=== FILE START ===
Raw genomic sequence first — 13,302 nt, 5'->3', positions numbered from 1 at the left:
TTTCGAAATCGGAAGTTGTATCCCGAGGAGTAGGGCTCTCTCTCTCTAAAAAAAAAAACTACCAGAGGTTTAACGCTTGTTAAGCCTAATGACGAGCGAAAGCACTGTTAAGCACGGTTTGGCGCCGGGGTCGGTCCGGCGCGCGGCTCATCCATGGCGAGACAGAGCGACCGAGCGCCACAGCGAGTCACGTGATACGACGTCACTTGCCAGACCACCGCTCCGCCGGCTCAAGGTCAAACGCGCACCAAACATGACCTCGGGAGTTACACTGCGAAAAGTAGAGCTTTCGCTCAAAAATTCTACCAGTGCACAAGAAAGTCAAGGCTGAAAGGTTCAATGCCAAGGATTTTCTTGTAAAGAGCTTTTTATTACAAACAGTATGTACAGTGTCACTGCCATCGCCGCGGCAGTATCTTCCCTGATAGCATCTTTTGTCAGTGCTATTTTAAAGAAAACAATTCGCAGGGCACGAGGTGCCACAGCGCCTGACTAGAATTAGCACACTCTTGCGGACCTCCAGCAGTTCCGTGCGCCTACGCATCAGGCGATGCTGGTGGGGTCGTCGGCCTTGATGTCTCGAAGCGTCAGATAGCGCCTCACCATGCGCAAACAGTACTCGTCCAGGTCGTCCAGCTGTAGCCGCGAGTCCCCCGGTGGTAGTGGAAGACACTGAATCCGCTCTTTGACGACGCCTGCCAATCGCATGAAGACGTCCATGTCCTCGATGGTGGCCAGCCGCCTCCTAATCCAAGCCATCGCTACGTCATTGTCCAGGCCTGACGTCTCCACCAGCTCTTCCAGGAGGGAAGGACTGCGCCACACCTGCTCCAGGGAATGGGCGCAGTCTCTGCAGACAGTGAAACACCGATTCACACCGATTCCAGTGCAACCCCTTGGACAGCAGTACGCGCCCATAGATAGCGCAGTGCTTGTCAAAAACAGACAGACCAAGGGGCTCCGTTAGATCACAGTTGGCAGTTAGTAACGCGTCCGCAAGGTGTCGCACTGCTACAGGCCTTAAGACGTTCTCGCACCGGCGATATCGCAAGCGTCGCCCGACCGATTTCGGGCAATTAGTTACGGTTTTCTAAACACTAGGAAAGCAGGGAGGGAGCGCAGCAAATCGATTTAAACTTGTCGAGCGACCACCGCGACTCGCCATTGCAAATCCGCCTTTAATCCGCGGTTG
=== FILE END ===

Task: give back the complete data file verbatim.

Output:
Raw genomic sequence first — 13,302 nt, 5'->3', positions numbered from 1 at the left:
TTTCGAAATCGGAAGTTGTATCCCGAGGAGTAGGGCTCTCTCTCTCTAAAAAAAAAAACTACCAGAGGTTTAACGCTTGTTAAGCCTAATGACGAGCGAAAGCACTGTTAAGCACGGTTTGGCGCCGGGGTCGGTCCGGCGCGCGGCTCATCCATGGCGAGACAGAGCGACCGAGCGCCACAGCGAGTCACGTGATACGACGTCACTTGCCAGACCACCGCTCCGCCGGCTCAAGGTCAAACGCGCACCAAACATGACCTCGGGAGTTACACTGCGAAAAGTAGAGCTTTCGCTCAAAAATTCTACCAGTGCACAAGAAAGTCAAGGCTGAAAGGTTCAATGCCAAGGATTTTCTTGTAAAGAGCTTTTTATTACAAACAGTATGTACAGTGTCACTGCCATCGCCGCGGCAGTATCTTCCCTGATAGCATCTTTTGTCAGTGCTATTTTAAAGAAAACAATTCGCAGGGCACGAGGTGCCACAGCGCCTGACTAGAATTAGCACACTCTTGCGGACCTCCAGCAGTTCCGTGCGCCTACGCATCAGGCGATGCTGGTGGGGTCGTCGGCCTTGATGTCTCGAAGCGTCAGATAGCGCCTCACCATGCGCAAACAGTACTCGTCCAGGTCGTCCAGCTGTAGCCGCGAGTCCCCCGGTGGTAGTGGAAGACACTGAATCCGCTCTTTGACGACGCCTGCCAATCGCATGAAGACGTCCATGTCCTCGATGGTGGCCAGCCGCCTCCTAATCCAAGCCATCGCTACGTCATTGTCCAGGCCTGACGTCTCCACCAGCTCTTCCAGGAGGGAAGGACTGCGCCACACCTGCTCCAGGGAATGGGCGCAGTCTCTGCAGACAGTGAAACACCGATTCACACCGATTCCAGTGCAACCCCTTGGACAGCAGTACGCGCCCATAGATAGCGCAGTGCTTGTCAAAAACAGACAGACCAAGGGGCTCCGTTAGATCACAGTTGGCAGTTAGTAACGCGTCCGCAAGGTGTCGCACTGCTACAGGCCTTAAGACGTTCTCGCACCGGCGATATCGCAAGCGTCGCCCGACCGATTTCGGGCAATTAGTTACGGTTTTCTAAACACTAGGAAAGCAGGGAGGGAGCGCAGCAAATCGATTTAAACTTGTCGAGCGACCACCGCGACTCGCCATTGCAAATCCGCCTTTAATCCGCGGTTG